Aroostook Valley's design still features the flattish sand traps reminiscent of its era. In 1929, it was small and exclusive. (“The membership," the Windsor Star newspaper reported that August, “is limited to 150, after which it is not surprising, in view of the varied attractions of borderland golf, to discover that there is a long waiting list.") Today, Aroostook Valley is semi-private with about 200 members, roughly half of whom are American and half are Canadian.

The meeting of these two countries is part of Aroostook Valley's character. Both the Canadian and American flags fly above the first tee and compose the club's logo; every few hundred feet, white obelisks serve as border markers between the two countries. (One of them stands prominently to the left of the first fairway, and a tee shot pulled too far left on the first hole can begin in Canada and finish in America.) An old, rusted sign near the pro shop commands, “Avoid Penalty—Report to Customs—Vehicles Entering United States Must Be Reported," and on the double green that serves as the exclamation point for both the ninth and 18th holes fly two pin flags: the Stars and Stripes and the Maple Leaf.

But it would be a mistake to suggest that this course is a borderland gimmick, or to confuse Aroostook Valley and the other Prohibition-era borderland courses as outdated excuses to build booze-friendly clubhouses. Aroostook Valley's routing climbs uphill to stunning views of the valley below, then back through the ancient forest and still farther down the hill before climbing back up to begin the second nine, diving farther down into the valley and then back around the hill to the clubhouse again, where relief (in all its forms) awaits. The course's greens rarely sit level with their approach shots, forcing the player into uncomfortable and challenging guesswork. And the greens themselves are full of creativity — tilted and contoured, but always fun.

Each Labor Day weekend, the club hosts the St. John Valley Open, one of the area's last amateur golf hurrahs before the elements send local golfers hibernating until spring. The course's rambunctious layout draws a wide diversity of ages and skill levels; the 2019 tournament's winner was more than twice the age of the final group's youngest player. Golfers begin arriving on Tuesday for practice rounds—many of them camping in tents along the practice green, just narrowly on the Canadian side of the border—before tournament rounds on Saturday and Sunday. Late in the afternoon each day during the St. John Valley Open, the real party begins. Impromptu putting matches break out on the practice green, a beer bottle or plastic cup dotting the green's edge here or there while its owner lines up his next shot. The air is just cool enough to whisper autumn's approach. The sun eventually goes down; the golfers do not. Flashlights and glow sticks keep the putting contests going, and spirits do the same. It's not debauchery. But it's not boring, either. It's an appropriate nod to Aroostook Valley's origins, and it's not hard to understand why players from hours away return year after year.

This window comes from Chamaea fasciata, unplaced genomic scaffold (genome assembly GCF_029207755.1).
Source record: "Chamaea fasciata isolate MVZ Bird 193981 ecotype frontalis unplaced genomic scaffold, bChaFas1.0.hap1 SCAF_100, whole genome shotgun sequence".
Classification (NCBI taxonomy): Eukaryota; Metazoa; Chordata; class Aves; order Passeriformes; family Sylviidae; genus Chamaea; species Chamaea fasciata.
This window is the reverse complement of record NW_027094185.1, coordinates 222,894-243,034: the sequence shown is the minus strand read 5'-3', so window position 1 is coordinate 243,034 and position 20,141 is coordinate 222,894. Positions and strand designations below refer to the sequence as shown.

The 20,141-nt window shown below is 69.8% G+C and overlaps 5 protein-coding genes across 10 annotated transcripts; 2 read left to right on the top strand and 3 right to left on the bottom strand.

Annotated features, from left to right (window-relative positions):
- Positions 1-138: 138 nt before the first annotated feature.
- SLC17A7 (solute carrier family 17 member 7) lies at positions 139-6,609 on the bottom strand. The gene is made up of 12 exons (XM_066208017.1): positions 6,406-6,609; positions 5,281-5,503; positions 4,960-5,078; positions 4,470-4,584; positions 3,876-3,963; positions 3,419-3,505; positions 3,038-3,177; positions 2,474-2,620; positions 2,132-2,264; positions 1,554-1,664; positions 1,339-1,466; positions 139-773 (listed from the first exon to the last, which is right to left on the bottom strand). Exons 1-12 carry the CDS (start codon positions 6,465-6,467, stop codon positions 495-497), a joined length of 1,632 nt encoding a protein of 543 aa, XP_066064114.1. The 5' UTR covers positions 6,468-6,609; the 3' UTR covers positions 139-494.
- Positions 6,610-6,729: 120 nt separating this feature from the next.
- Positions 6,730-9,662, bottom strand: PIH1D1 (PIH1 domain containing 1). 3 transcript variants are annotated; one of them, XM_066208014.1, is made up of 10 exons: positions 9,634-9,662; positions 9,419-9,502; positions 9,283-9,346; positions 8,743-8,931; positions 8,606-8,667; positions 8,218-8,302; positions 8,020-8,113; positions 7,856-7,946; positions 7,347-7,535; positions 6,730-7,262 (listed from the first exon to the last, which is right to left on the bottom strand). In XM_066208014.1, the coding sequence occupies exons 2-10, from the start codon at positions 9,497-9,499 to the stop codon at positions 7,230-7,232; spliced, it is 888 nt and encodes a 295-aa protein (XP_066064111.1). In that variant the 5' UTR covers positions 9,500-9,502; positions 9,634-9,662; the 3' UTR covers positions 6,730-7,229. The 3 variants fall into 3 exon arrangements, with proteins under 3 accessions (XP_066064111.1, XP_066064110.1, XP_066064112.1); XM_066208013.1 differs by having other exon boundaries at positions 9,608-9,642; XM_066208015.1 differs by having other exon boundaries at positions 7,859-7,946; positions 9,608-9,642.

AVCC History from 1930-2022

At Aroostook Valley Country Club you will find the Stars and Stripes and the Maple Leaf flying side by side - and why not - for here is a golf course that is the success story of the combined efforts of members from both sides of the border. The site was chosen on land located a few miles from Fort Fairfield, Maine and near Four Falls, New Brunswick. A nine hole course was laid out on the Canadian side -- but so close to the border that a right-hander's hooked ball on Number 1 or Number 9 went right out of the country! They also chose the Canadian side for the clubhouse, probably as Maine was in the throes of prohibition. However, the parking lot was allocated for the American side. On October 4, 1927 they applied for letters patent. Renowned golf course designer, Howard K. Watson, was commissioned to redesign the original 9-hole layout in 1959. By 1960 the "new" 9 holes were ready and officially opened when Slammin' Sammy Snead played an exhibition match at AVCC. AVCC has also seen other professional tour players play our course, including Babe Zaharius and 1990 PGA Player of The Year, Wayne Levi.